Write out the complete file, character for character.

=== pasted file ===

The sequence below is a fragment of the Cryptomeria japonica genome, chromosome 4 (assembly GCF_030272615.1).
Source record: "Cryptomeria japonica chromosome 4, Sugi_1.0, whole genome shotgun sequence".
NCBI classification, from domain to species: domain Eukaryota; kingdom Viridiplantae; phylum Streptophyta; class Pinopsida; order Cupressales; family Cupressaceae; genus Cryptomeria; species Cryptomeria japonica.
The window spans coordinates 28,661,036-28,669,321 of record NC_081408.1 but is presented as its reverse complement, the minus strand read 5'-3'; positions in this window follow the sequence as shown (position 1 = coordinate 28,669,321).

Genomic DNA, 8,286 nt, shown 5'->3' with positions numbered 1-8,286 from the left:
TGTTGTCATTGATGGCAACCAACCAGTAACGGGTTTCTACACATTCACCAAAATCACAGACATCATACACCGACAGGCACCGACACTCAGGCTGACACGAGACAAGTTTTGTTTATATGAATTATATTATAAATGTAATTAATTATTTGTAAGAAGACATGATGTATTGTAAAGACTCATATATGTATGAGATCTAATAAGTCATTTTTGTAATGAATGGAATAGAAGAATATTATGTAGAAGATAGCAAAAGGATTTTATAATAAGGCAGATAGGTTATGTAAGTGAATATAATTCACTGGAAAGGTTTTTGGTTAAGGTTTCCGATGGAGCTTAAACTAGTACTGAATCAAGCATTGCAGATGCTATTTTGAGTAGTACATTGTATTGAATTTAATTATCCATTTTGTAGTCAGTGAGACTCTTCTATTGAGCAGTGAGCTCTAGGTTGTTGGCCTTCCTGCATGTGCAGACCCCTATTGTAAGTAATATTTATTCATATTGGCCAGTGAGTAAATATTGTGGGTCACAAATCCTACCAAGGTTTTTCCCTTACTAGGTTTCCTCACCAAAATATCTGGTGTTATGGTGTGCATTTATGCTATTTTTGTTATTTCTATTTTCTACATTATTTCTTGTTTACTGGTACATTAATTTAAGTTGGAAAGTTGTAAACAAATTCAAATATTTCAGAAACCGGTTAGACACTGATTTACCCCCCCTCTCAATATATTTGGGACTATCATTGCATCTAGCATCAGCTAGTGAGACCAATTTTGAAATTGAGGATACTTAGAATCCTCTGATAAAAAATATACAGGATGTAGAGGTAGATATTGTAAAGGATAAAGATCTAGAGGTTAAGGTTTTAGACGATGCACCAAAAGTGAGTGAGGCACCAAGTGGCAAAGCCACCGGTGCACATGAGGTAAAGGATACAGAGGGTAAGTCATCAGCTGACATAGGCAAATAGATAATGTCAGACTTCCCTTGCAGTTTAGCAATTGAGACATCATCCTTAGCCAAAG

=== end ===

The sequence below is a fragment of the Cryptomeria japonica genome, chromosome 4 (assembly GCF_030272615.1).
Source record: "Cryptomeria japonica chromosome 4, Sugi_1.0, whole genome shotgun sequence".
NCBI classification, from domain to species: domain Eukaryota; kingdom Viridiplantae; phylum Streptophyta; class Pinopsida; order Cupressales; family Cupressaceae; genus Cryptomeria; species Cryptomeria japonica.
The window spans coordinates 28,661,036-28,669,321 of record NC_081408.1 but is presented as its reverse complement, the minus strand read 5'-3'; positions in this window follow the sequence as shown (position 1 = coordinate 28,669,321).

Genomic DNA, 8,286 nt, shown 5'->3' with positions numbered 1-8,286 from the left:
TGTTGTCATTGATGGCAACCAACCAGTAACGGGTTTCTACACATTCACCAAAATCACAGACATCATACACCGACAGGCACCGACACTCAGGCTGACACGAGACAAGTTTTGTTTATATGAATTATATTATAAATGTAATTAATTATTTGTAAGAAGACATGATGTATTGTAAAGACTCATATATGTATGAGATCTAATAAGTCATTTTTGTAATGAATGGAATAGAAGAATATTATGTAGAAGATAGCAAAAGGATTTTATAATAAGGCAGATAGGTTATGTAAGTGAATATAATTCACTGGAAAGGTTTTTGGTTAAGGTTTCCGATGGAGCTTAAACTAGTACTGAATCAAGCATTGCAGATGCTATTTTGAGTAGTACATTGTATTGAATTTAATTATCCATTTTGTAGTCAGTGAGACTCTTCTATTGAGCAGTGAGCTCTAGGTTGTTGGCCTTCCTGCATGTGCAGACCCCTATTGTAAGTAATATTTATTCATATTGGCCAGTGAGTAAATATTGTGGGTCACAAATCCTACCAAGGTTTTTCCCTTACTAGGTTTCCTCACCAAAATATCTGGTGTTATGGTGTGCATTTATGCTATTTTTGTTATTTCTATTTTCTACATTATTTCTTGTTTACTGGTACATTAATTTAAGTTGGAAAGTTGTAAACAAATTCAAATATTTCAGAAACCGGTTAGACACTGATTTACCCCCCCTCTCAATATATTTGGGACTATCATTGCATCTAGCATCAGCTAGTGAGACCAATTTTGAAATTGAGGATACTTAGAATCCTCTGATAAAAAATATACAGGATGTAGAGGTAGATATTGTAAAGGATAAAGATCTAGAGGTTAAGGTTTTAGACGATGCACCAAAAGTGAGTGAGGCACCAAGTGGCAAAGCCACCGGTGCACATGAGGTAAAGGATACAGAGGGTAAGTCATCAGCTGACATAGGCAAATAGATAATGTCAGACTTCCCTTGCAGTTTAGCAATTGAGACATCATCCTTAGCCAAAG